Rombauer, Irma

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Irma Rombauer

Irma von Starkloff Rombauer (1877–1962), a Missouri homemaker who developed The Joy of Cooking at the age of 54, is one of the most influential figures in American home cooking in the twentieth century. The Joy of Cooking has been continuously in print since 1936.

A Privileged Upbringing

The youngest child of a well-off St. Louis doctor, Max von Starkloff and his second wife Emma Kuhlmann, Rombauer was born October 30, 1877. The Starkloff family lived in Carondelet, a former suburb of St. Louis, which had been annexed by the city less than a decade before Rombauer's birth. During her early childhood, Rombauer and her elder sister, Elsa, were educated at home and later at local schools. When Rombauer was twelve, her father took a government posting in Bremen, Germany, where the family remained for five years. During these years, she continued her somewhat sporadic formal education, being taught by governesses or at girls' schools in Bremen or, briefly, Lausanne. In late summer 1894, the von Starkloffs returned to Missouri, settling in fashionable South St. Louis.

Upon the family's return, Rombauer began taking art courses at local Washington University—although she did not formally pursue a degree—and spent time visiting family in Indianapolis. In 1897, the still-Irma von Starkloff met young lawyer Edgar Rombauer; the two became engaged in early 1899 and married in a civil ceremony on October 14 of that year. Rombauer's income was limited, and the young couple lived in a small rented apartment with reportedly no domestic help, a state which Anne Mendelson noted in Stand Facing the Stove was "outlandish indeed for a bride of [Rombauer's] social position," adding that this story may have been an exaggeration.

Married Life

Short months after the Rombauers' marriage, the couple's first child, Roland, was born on July 27, 1900. However, the baby was not strong and died in March of the following year. Both father and mother were devastated by this loss, and the Rombauers left their apartment to move in with the von Starkloffs. In March 1902, Edgar Rombauer had a nervous breakdown; to help him recover, he and his wife traveled to a resort at Eureka Springs, Arkansas. By the end of April, he was sufficiently recovered to return to St. Louis, where the couple's second child and only daughter, Marion, was born on January 2, 1903. The growing family continued to live with the von Starkloffs until 1906, when Edgar Rombauer became the legal guardian of his fourteen-year-old nephew, Roderick, and the Rombauers took up residence in the home of their new charge's deceased family. (Roderick, who turned out to be a somewhat rebellious and unruly teenager, quickly found himself sent to military school.)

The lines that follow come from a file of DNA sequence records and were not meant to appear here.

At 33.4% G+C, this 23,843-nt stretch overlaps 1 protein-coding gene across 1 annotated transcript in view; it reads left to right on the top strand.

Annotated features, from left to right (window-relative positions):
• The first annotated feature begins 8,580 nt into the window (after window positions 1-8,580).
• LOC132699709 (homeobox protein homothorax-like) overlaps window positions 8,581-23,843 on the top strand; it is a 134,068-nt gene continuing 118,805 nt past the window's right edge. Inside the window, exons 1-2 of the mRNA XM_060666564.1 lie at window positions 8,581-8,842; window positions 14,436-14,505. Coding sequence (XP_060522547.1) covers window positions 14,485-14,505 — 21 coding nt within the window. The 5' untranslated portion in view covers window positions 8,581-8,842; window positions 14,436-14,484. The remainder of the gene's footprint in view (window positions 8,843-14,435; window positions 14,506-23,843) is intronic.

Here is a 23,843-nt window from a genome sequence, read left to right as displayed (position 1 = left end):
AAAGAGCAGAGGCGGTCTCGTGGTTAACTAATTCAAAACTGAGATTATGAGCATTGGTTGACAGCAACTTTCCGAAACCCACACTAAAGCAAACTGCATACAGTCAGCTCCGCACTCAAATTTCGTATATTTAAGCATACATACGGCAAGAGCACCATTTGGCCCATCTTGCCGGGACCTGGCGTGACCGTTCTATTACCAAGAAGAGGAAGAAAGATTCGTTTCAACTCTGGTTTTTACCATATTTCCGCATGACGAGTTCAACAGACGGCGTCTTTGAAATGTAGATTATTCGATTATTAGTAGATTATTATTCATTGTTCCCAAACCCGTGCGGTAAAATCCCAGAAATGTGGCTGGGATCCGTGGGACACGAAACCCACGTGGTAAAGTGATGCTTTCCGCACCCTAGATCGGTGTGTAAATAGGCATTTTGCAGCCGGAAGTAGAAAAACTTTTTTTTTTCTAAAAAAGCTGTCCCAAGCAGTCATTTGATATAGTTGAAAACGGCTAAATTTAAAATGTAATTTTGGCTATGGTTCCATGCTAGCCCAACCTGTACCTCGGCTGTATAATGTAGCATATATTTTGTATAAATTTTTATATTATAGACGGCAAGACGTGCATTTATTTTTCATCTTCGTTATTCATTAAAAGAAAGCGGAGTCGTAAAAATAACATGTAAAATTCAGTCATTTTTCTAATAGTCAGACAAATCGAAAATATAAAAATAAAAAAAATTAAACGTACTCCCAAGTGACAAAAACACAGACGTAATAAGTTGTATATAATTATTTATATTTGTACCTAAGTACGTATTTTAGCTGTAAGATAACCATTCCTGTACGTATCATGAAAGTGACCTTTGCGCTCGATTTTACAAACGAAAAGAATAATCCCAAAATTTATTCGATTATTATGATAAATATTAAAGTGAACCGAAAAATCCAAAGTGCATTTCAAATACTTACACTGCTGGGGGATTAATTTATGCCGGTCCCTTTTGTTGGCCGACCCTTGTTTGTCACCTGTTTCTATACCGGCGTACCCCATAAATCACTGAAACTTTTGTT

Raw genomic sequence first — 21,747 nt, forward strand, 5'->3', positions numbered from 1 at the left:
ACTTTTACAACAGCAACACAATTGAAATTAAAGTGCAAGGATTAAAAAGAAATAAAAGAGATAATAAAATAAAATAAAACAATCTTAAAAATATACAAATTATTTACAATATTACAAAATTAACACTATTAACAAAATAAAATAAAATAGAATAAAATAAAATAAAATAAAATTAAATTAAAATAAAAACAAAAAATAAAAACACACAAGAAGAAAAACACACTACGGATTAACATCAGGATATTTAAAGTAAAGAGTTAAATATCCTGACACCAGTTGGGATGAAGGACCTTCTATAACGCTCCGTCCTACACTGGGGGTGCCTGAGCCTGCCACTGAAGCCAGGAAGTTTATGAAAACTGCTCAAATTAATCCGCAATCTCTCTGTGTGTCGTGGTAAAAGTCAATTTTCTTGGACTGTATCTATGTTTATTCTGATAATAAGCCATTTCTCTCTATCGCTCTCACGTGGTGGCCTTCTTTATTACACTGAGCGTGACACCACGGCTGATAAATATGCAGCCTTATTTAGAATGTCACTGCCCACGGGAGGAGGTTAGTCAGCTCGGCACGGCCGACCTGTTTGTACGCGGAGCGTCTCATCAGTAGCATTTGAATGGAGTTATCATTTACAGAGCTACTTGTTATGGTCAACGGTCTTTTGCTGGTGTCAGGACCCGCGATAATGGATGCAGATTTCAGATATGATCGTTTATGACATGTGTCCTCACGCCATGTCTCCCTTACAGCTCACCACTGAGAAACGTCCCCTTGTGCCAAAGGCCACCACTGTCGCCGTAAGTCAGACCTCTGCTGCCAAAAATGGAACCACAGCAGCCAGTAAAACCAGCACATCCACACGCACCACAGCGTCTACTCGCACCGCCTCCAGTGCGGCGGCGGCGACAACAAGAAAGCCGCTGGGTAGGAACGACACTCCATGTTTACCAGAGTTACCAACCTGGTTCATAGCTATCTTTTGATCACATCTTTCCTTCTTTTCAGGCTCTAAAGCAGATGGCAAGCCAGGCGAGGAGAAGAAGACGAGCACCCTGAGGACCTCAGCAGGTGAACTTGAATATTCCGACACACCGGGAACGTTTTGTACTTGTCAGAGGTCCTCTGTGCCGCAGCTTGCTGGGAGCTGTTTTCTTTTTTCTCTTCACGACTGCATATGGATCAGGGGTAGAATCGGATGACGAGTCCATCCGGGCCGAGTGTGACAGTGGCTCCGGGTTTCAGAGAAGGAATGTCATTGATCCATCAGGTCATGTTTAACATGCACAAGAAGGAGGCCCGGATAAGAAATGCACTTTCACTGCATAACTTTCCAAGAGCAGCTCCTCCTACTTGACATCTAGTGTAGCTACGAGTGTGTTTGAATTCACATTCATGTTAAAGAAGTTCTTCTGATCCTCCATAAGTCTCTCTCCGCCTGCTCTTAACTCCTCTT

The Rombauer family grew in a more traditional way the following year, when Irma Rombauer gave birth to what would be the last Rombauer child, Edgar Roderick Rombauer Junior, on August 15, 1907. Rombauer was not a traditional mother figure, spending much of her time out of the house; after 1911, she was particularly involved with St. Louis' elite Wednesday Club. Edgar Rombauer was an avid outdoorsman, and the family maintained a vacation cottage in Michigan. Here, Rombauer would later claim, she learned the basics of cooking from her husband. As the Rombauer children progressed through school and their parents through their upper-middle-class lives, nothing portended that Irma Rombauer would, in middle age, write one of America's most enduring cookbooks.

Tragedy Spured The Joy of Cooking

By 1929, Irma Rombauer had become prominent in St. Louis' social circles, serving that year, for example, as president of the Women's Committee of the St. Louis Symphony Orchestra Board of Directors. However, her husband had continued to suffer nervous attacks every few years since the initial breakdown in 1902; in the fall of 1929, a particularly severe breakdown struck him. Mendelson comments that "despite the timing, it is doubtful that the Great Depression … was the clue to this collapse." Possibly contributing factors included a recent loss in a Board of Education election or a possible recurrence of a bladder cancer Edgar Rombauer had battled years previously. Whatever the cause, the Rombauers spent most of December 1929 and January 1930 in South Carolina in the hopes that the milder climate would ease Rombauer's recovery. When the couple returned to St. Louis at the end of January, Edgar Rombauer seemed improved and ready to return to normal life.

However, on February 3, 1930, while Irma Rombauer was out of the house shopping, Edgar Rombauer committed suicide by shooting himself through the mouth with a shotgun. The act was completely unexpected and the Rombauer family was shocked and devastated. To complicate matters, the Great Depression was taking its toll on Irma Rombauer; she realized quickly that she would need to find another source of income to replace the money her husband had earned. Rombauer moved to a smaller, cheaper apartment in the West End of St. Louis. Unable to fathom the idea of finding regular employment, she determined to write a cookbook to bring in some money.

An Amateur Wrote a Classic